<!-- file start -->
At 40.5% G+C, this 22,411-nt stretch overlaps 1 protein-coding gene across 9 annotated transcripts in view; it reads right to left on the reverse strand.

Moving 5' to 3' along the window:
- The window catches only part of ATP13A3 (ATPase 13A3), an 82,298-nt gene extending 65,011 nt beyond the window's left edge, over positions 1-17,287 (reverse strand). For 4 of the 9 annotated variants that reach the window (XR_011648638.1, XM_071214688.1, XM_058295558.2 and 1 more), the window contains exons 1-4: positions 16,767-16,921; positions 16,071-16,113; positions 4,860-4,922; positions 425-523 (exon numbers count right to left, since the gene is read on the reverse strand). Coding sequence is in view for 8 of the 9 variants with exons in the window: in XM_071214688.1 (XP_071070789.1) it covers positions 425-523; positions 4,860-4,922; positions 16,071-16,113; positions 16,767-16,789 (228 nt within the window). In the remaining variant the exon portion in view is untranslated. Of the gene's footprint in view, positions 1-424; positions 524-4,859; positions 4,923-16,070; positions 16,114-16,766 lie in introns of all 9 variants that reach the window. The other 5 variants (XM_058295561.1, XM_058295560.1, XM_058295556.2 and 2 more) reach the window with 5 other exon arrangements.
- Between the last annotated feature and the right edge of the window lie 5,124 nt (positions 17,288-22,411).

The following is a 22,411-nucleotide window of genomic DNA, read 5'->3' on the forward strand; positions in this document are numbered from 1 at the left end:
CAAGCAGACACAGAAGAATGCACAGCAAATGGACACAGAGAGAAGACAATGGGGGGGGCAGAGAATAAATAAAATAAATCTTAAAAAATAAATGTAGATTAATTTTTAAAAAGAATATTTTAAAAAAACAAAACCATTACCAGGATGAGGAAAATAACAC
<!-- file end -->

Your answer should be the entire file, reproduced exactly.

At 40.5% G+C, this 22,411-nt stretch overlaps 1 protein-coding gene across 9 annotated transcripts in view; it reads right to left on the reverse strand.

Moving 5' to 3' along the window:
- The window catches only part of ATP13A3 (ATPase 13A3), an 82,298-nt gene extending 65,011 nt beyond the window's left edge, over positions 1-17,287 (reverse strand). For 4 of the 9 annotated variants that reach the window (XR_011648638.1, XM_071214688.1, XM_058295558.2 and 1 more), the window contains exons 1-4: positions 16,767-16,921; positions 16,071-16,113; positions 4,860-4,922; positions 425-523 (exon numbers count right to left, since the gene is read on the reverse strand). Coding sequence is in view for 8 of the 9 variants with exons in the window: in XM_071214688.1 (XP_071070789.1) it covers positions 425-523; positions 4,860-4,922; positions 16,071-16,113; positions 16,767-16,789 (228 nt within the window). In the remaining variant the exon portion in view is untranslated. Of the gene's footprint in view, positions 1-424; positions 524-4,859; positions 4,923-16,070; positions 16,114-16,766 lie in introns of all 9 variants that reach the window. The other 5 variants (XM_058295561.1, XM_058295560.1, XM_058295556.2 and 2 more) reach the window with 5 other exon arrangements.
- Between the last annotated feature and the right edge of the window lie 5,124 nt (positions 17,288-22,411).

The following is a 22,411-nucleotide window of genomic DNA, read 5'->3' on the forward strand; positions in this document are numbered from 1 at the left end:
CAAGCAGACACAGAAGAATGCACAGCAAATGGACACAGAGAGAAGACAATGGGGGGGGCAGAGAATAAATAAAATAAATCTTAAAAAATAAATGTAGATTAATTTTTAAAAAGAATATTTTAAAAAAACAAAACCATTACCAGGATGAGGAAAATAACAC